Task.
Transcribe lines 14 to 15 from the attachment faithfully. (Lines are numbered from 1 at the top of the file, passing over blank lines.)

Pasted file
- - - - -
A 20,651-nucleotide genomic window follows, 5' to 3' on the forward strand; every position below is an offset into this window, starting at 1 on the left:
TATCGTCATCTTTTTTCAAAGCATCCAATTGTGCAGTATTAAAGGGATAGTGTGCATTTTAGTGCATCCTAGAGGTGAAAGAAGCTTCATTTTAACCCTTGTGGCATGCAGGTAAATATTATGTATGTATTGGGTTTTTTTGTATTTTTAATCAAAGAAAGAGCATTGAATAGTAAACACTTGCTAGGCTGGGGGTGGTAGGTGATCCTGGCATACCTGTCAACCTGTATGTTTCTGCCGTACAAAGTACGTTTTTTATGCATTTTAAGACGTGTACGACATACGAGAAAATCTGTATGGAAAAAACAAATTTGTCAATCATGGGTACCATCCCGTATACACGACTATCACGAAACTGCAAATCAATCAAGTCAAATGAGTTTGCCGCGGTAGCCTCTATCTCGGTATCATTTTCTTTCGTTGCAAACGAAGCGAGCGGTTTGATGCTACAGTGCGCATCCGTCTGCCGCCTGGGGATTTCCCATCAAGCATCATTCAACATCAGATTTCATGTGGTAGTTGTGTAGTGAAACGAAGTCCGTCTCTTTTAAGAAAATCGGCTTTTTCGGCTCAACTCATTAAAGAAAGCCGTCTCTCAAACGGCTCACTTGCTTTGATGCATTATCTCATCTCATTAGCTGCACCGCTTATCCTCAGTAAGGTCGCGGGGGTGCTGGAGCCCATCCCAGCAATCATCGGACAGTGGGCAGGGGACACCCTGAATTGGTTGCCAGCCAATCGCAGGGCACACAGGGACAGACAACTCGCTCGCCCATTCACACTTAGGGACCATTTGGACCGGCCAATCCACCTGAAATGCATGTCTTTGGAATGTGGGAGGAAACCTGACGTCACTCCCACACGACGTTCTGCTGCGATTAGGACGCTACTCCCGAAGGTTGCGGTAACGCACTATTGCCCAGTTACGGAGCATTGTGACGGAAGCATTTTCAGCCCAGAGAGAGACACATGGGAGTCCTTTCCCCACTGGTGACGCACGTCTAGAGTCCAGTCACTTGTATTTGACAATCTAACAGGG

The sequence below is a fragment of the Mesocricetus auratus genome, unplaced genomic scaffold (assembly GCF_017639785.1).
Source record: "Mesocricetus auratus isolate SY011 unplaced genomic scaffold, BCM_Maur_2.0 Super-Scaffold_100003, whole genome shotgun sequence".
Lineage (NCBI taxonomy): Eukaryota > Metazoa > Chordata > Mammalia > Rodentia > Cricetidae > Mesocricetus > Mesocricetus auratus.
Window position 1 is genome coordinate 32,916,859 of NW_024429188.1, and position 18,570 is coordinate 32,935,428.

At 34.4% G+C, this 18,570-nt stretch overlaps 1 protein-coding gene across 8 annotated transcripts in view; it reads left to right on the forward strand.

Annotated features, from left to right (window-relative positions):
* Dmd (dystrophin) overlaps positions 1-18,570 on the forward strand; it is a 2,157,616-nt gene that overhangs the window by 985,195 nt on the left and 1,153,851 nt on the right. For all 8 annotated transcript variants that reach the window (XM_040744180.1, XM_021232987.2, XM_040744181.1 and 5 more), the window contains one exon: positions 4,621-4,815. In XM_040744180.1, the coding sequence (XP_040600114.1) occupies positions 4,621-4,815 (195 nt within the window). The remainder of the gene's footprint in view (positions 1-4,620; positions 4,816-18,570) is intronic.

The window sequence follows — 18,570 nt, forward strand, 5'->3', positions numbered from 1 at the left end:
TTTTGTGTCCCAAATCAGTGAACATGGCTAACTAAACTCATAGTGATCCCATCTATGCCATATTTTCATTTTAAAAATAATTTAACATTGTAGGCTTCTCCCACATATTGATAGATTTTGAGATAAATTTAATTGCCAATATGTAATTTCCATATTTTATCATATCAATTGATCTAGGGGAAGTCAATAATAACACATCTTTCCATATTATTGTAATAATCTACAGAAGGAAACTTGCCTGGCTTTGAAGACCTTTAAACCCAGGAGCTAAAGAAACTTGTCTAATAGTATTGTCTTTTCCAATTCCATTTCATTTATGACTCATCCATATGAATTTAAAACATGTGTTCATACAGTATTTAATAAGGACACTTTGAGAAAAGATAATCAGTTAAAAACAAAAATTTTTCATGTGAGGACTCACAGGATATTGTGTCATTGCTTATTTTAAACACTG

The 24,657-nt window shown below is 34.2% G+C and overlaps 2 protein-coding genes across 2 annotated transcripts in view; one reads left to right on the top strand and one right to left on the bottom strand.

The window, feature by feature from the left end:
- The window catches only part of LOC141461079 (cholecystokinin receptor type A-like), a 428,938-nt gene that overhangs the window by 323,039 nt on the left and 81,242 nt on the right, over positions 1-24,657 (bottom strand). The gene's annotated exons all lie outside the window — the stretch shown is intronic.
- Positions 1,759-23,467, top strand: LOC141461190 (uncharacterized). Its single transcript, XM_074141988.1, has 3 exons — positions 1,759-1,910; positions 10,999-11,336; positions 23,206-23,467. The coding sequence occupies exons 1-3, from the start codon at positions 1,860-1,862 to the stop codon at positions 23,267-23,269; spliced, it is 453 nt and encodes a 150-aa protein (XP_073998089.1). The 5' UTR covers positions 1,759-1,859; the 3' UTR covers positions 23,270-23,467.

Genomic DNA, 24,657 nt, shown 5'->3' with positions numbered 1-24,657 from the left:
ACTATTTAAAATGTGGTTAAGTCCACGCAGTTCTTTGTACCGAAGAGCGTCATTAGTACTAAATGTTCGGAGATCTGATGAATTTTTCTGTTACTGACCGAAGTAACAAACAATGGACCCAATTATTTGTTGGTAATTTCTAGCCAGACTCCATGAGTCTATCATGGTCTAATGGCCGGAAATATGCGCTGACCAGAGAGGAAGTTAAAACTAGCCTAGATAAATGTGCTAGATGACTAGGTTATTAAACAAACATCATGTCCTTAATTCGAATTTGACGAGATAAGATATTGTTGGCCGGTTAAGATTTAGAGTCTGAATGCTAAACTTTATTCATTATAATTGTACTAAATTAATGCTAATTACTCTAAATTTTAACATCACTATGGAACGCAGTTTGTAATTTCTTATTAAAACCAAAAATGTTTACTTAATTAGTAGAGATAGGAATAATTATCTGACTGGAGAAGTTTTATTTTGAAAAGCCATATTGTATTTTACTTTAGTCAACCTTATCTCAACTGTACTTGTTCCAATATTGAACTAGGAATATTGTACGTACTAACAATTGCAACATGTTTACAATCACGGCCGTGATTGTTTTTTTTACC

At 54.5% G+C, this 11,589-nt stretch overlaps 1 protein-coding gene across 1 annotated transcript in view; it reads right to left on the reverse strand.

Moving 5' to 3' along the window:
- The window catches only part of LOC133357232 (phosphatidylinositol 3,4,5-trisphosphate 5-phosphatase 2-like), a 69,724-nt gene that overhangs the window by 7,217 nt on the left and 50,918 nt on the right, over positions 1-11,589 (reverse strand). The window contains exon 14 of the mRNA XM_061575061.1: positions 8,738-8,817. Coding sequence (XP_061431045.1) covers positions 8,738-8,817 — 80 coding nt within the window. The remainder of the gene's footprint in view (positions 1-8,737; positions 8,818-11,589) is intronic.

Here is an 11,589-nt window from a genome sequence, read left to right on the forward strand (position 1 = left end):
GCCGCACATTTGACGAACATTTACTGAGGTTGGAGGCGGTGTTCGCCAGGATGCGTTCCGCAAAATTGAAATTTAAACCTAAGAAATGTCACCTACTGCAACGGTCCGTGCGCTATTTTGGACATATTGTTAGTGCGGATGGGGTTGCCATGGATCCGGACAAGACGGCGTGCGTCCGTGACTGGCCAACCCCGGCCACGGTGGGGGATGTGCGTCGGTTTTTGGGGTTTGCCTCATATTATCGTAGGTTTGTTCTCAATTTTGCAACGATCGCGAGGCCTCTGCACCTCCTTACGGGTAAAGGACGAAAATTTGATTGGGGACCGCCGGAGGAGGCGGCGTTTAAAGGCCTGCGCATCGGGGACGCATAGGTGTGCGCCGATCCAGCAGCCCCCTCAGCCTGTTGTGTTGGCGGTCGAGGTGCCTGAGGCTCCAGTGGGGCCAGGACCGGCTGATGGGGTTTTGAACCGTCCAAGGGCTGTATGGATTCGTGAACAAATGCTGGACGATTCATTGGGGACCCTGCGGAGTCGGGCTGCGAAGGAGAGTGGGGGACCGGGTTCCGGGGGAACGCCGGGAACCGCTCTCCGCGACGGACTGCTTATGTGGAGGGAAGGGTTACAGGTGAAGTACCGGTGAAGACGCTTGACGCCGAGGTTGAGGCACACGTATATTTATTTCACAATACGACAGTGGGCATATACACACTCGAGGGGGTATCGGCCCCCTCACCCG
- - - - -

- The window catches only part of LOC141461079 (cholecystokinin receptor type A-like), a 428,938-nt gene that overhangs the window by 323,039 nt on the left and 81,242 nt on the right, over positions 1-24,657 (bottom strand). The gene's annotated exons all lie outside the window — the stretch shown is intronic.
- Positions 1,759-23,467, top strand: LOC141461190 (uncharacterized). Its single transcript, XM_074141988.1, has 3 exons — positions 1,759-1,910; positions 10,999-11,336; positions 23,206-23,467. The coding sequence occupies exons 1-3, from the start codon at positions 1,860-1,862 to the stop codon at positions 23,267-23,269; spliced, it is 453 nt and encodes a 150-aa protein (XP_073998089.1). The 5' UTR covers positions 1,759-1,859; the 3' UTR covers positions 23,270-23,467.